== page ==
419 U.S. 565 (1975), 73-898, Goss v. Lopez
|Docket Nº:||No. 73-898|
|Citation:||419 U.S. 565, 95 S.Ct. 729, 42 L.Ed.2d 725|
|Party Name:||Goss v. Lopez|
|Case Date:||January 22, 1975|
|Court:||United States Supreme Court|
Argued October 16, 1974
APPEAL FROM THE UNITED STATES DISTRICT COURT
FOR THE SOUTHERN DISTRICT OF OHIO
Appellee Ohio public high school students, who had been suspended from school for misconduct for up to 10 days without a hearing, brought a class action against appellant school officials seeking a declaration that the Ohio statute permitting such suspensions was unconstitutional and an order enjoining the officials to remove the references to the suspensions from the students' records. A three-judge District Court declared that appellees were denied due process of law in violation of the Fourteenth Amendment because they were "suspended without hearing prior to suspension or within a reasonable time thereafter," and that the statute and implementing regulations were unconstitutional, and granted the requested injunction.
1. Students facing temporary suspension from a public school have property and liberty interests that qualify for protection under the Due Process Clause of the Fourteenth Amendment. Pp. 572-576.
[95 S.Ct. 732] (a) Having chosen to extend the right to an education to people of appellees' class generally, Ohio may not withdraw that right on grounds of misconduct absent fundamentally fair procedures to determine whether the misconduct has occurred, and must recognize a student's legitimate entitlement to a public education as a property interest that is protected by the Due Process Clause, and that may not be taken away for misconduct without observing minimum procedures required by that Clause. Pp. 573-574.
(b) Since misconduct charges, if sustained and recorded, could seriously damage the students' reputation, as well as interfere with later educational and employment opportunities, the State's claimed right to determine unilaterally and without process whether that misconduct has occurred immediately collides with the Due Process Clause's prohibition against arbitrary deprivation of liberty. Pp. 574-575.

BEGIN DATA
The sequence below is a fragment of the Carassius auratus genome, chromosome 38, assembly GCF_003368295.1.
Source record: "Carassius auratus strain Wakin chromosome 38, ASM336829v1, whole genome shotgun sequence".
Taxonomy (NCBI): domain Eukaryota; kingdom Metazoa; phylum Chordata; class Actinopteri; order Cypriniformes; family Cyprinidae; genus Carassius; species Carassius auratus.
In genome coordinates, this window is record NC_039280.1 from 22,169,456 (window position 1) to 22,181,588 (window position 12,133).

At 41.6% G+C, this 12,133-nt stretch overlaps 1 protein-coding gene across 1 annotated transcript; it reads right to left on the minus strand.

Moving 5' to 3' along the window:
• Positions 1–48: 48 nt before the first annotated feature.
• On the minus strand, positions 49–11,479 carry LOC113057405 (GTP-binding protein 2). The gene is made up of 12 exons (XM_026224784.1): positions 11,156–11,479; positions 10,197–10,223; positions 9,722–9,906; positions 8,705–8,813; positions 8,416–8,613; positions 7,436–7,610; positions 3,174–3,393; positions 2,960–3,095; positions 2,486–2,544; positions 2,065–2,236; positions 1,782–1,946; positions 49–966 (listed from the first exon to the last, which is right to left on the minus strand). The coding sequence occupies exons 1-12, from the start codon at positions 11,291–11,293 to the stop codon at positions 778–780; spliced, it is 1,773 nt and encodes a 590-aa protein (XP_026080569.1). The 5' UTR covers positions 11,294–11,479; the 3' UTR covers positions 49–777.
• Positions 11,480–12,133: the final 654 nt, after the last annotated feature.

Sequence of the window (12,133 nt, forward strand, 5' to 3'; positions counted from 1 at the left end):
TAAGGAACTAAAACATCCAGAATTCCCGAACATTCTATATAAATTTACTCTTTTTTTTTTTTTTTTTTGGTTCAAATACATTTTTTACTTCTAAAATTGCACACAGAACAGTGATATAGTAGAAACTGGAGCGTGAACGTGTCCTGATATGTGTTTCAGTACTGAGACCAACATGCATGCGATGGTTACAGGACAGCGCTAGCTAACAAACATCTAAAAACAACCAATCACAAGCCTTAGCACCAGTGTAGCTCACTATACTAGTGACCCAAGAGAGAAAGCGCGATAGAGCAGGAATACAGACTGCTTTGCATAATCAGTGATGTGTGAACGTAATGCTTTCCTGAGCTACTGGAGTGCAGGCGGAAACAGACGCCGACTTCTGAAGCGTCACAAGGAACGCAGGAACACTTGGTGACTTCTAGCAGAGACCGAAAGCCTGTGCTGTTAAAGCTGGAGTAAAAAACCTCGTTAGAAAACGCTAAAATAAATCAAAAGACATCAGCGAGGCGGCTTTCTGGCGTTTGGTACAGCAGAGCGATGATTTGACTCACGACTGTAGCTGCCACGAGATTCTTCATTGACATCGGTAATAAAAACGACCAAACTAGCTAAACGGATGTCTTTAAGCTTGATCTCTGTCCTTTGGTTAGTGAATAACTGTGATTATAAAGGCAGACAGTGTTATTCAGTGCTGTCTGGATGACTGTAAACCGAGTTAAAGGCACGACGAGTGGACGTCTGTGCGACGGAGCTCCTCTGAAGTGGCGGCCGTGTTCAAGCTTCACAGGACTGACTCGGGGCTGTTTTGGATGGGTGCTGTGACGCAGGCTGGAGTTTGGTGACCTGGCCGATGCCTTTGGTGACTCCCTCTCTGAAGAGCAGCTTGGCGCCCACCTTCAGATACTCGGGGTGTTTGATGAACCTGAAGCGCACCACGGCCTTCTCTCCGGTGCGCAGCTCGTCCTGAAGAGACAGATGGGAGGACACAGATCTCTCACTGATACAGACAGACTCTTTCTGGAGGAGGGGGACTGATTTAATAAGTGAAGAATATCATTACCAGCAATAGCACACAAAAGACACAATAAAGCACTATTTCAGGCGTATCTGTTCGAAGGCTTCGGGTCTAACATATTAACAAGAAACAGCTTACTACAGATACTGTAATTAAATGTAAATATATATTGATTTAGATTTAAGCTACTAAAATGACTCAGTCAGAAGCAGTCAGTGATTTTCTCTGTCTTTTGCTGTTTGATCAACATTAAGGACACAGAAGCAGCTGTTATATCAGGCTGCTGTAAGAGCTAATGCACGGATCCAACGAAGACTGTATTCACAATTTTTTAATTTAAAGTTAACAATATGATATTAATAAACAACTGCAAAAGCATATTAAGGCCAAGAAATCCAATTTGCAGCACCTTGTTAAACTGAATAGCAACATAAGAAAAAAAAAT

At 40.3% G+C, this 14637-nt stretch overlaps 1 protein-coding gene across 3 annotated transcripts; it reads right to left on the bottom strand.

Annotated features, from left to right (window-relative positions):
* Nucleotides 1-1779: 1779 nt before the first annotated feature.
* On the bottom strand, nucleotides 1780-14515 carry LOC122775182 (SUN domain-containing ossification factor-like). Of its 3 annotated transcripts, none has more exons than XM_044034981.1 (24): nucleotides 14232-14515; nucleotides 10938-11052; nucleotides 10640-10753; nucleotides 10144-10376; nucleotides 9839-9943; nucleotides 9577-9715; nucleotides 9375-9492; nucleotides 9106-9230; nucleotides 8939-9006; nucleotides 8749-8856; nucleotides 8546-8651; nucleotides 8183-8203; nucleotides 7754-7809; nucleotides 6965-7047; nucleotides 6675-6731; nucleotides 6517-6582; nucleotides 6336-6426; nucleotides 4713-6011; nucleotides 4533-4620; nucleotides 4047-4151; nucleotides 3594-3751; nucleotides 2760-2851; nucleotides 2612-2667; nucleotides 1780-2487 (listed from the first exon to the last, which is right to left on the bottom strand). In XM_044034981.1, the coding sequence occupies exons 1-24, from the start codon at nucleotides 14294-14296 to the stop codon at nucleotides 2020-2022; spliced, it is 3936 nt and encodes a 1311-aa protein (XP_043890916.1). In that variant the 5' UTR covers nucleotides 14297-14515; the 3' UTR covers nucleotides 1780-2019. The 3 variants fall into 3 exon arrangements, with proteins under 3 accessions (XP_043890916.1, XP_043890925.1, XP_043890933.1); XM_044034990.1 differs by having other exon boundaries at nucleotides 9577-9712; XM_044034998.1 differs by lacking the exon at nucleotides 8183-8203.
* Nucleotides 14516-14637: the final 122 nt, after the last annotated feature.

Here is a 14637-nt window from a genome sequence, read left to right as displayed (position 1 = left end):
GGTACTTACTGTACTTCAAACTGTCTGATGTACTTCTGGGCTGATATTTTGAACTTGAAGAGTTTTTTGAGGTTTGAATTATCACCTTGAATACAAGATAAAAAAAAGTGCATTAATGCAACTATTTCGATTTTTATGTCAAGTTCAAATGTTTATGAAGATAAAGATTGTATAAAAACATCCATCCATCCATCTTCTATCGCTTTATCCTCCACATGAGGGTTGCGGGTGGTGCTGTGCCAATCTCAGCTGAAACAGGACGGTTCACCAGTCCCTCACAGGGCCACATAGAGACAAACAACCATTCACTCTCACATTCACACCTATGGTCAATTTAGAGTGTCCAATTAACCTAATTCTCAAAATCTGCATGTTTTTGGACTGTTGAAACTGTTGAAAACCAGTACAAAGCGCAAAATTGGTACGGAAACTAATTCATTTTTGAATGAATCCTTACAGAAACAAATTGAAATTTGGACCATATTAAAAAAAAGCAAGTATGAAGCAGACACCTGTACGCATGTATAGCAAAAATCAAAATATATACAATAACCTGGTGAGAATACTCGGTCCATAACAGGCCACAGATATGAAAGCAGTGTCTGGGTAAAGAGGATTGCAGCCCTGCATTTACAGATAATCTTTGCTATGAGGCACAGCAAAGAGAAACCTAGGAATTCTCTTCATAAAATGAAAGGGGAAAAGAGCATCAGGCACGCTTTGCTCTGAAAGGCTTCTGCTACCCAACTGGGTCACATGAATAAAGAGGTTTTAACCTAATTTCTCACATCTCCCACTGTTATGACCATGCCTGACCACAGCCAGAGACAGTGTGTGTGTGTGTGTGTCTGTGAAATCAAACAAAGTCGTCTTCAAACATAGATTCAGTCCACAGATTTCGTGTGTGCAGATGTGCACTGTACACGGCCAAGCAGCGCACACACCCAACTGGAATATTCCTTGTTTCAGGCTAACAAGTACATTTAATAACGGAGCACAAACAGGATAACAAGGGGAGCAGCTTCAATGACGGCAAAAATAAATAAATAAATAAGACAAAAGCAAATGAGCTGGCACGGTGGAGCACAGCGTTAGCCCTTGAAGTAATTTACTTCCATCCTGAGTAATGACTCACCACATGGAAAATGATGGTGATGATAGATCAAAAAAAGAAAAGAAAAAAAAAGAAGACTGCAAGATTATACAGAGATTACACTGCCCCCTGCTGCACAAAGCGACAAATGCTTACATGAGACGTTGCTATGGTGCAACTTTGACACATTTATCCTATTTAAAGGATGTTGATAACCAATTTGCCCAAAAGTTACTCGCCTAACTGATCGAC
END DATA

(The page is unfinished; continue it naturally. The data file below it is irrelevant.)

(c) A 10-day suspension from school is not de minimis and may not be imposed in complete disregard of the Due Process
Clause. Neither the property interest in educational benefits temporarily denied nor the liberty interest in reputation is so insubstantial that suspensions may constitutionally be imposed by any procedure the school chooses, no matter how arbitrary. Pp. 575-576.
2. Due process requires, in connection with a suspension of 10 days or less, that the student be given oral or written notice of the charges against him and, if he denies them, an explanation of the evidence the authorities have and an opportunity to present his version. Generally, notice and hearing should precede the student's removal from school, since the hearing may almost immediately follow the misconduct, but if prior notice and hearing are not feasible, as where the student's presence endangers persons or property or threatens disruption of the academic process, thus justifying immediate removal from school, the necessary notice and hearing should follow as soon as practicable. Pp. 577-584.
372 F.Supp. 1279, affirmed.